Islamic healers treat wounds in Russia's Chechnya

GROZNY, Russia (Reuters) - Lying on a couch with her eyes closed, 26-year-old Milena sips water blessed by an Islamic healer who sits nearby reciting verses from the Koran to cure her depression.

Islamic healer Timur Chamaev places his hands on a patient and recites from the Koran during treatment in the Islamic Medical Centre in the Chechen capital Grozny July 20, 2011. REUTERS/Stringer

Outside, a long line of patients wait at Chechnya’s state-run Islamic Medical Center, hoping its staff can heal deep psychological wounds left by years of war in the volatile region in Russia’s North Caucasus.

Nearly fifteen years after her brother was killed in the first separatist war, and more than a decade after the second conflict drove her family from their home, Milena is one of thousands of Chechens who have turned to traditional “Islamic” medicine for relief.

The center in the mountainous territory has flourished alongside a resurgence of Islam encouraged by firebrand leader Ramzan Kadyrov after years of repression by secular Communist authorities.

In a three-storey building in the Chechen capital Grozny, 11 healers prescribe treatments for anyone knocking on the door.

“We take in about 150 people a day, and we work around the clock,” said Daud Selmurzayev, the head of the center.

He said about 150,000 people had passed through the center’s doors since its opened two years ago to receive the treatments, popular among some branches of Islam but frowned upon by others.

Healing recitations of the Koran typically take about 30 minutes, he said.

“People understand that the Koran represents the mercy of Allah and in it is the savior from many illnesses,” he said.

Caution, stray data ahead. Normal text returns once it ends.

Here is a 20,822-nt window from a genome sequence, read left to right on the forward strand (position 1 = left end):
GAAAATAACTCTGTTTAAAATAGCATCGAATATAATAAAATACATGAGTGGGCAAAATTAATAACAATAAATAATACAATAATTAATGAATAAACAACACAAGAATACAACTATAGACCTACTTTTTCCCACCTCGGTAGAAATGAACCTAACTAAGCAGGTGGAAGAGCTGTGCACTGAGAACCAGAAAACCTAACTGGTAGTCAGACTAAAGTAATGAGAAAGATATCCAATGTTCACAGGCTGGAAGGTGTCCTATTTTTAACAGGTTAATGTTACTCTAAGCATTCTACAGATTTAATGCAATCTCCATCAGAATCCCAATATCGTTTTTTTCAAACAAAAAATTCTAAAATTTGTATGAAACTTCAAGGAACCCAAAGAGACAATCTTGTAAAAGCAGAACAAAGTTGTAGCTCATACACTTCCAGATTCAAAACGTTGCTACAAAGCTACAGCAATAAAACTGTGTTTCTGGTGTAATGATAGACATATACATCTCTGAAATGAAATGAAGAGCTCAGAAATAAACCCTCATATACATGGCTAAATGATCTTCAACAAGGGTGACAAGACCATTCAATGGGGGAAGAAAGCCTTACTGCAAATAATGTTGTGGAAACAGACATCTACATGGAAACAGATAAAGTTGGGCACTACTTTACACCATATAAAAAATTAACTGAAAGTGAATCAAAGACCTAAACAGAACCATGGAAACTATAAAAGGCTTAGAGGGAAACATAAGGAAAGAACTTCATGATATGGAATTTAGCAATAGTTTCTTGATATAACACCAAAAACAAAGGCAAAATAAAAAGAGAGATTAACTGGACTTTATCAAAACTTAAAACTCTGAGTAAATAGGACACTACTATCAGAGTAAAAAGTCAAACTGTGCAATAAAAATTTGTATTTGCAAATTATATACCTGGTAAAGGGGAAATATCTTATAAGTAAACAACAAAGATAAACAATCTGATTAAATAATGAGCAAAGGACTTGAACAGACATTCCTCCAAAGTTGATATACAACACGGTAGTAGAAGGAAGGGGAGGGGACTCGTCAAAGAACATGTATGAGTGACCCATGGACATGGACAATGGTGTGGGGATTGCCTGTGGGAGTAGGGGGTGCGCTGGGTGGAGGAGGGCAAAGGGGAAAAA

Most patients are treated for depression or demonic possession, a commonly accepted affliction in Chechnya.

Demand is so high the center is planning to open a new hospital in the region at the end of the Muslim holy month of Ramadan, due to start in Russia on August 1.

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The center is the latest in a series of religious initiatives from Kadyrov that have flown in the face of Russia’s secular constitution, and outraged rights workers and many Chechens.

Alcohol is all but banned, eateries were closed last year during the entire month of Ramadan and women must wear headscarves in state buildings -- an edict passed by Kadyrov in 2007 that is in direct violation of the constitution.

The government runs an evening television program promoting the Islamic Medical Center and its healing powers.


Nearly everyone in the region of almost 1.3 million has suffered through the violence and after effects of two separatist wars since the fall of the Soviet Union.

Milena, whose family fled Grozny during Russian bombardment, moved back to the rubble of the home she was born in. She helped rebuild the house and moved in with her parents and sister.

Her brother went missing as the family escaped and is assumed dead.

“The events of those years have left their mark. Depression was the reason I went to the Islamic Center,” said Milena, who declined to give her surname.

As wounds from the wars linger, fresh torments have arisen.

The Kremlin relies on Kadyrov to maintain a shaky peace in Chechnya and keep rebels in check. A growing insurgency across the North Caucasus wants to carve out a separate Islamic state.

Rights workers say Moscow turns a blind eye to numerous human rights abuses carried out by Kadyrov and his law enforcement officials as they fight the insurgency.

Kadyrov has repeatedly denied the accusations of kidnapping, torture and other abuses.


Psychologists and medical doctors practice in Chechnya but say their patients are held back by a culture of pride. Fear of punishment from authorities has also silenced complaints and prevented people from coming forward with their problems, say medical staff. Patients at the Islamic Medical Center receive treatment without having to talk directly about their issues.

“The number of people in our republic who suffer from increasing psychological disorders is related to the last two wars,” said mullah Alikhan.

Like many Chechens, he also attributes the symptoms to evil spirits who he says are haunting the region.

“Evil spirits usually live in hard to access places, now they are moving to cities and villages ... We have to look over our youth especially. Evil spirits as a rule target the youth just as they do the healthy,” said Alikhan, who declined to give his last name.

Many of the patients at the Islamic Medical Center are young with few direct memories of the conflict.

Raisa Zhdamaldayeva, 34, says her 10-year-old son refused to pray until she took him to the center, where he underwent treatment.

“I’m so glad Kadyrov built the center,” she said. “Now he doesn’t miss a single prayer.”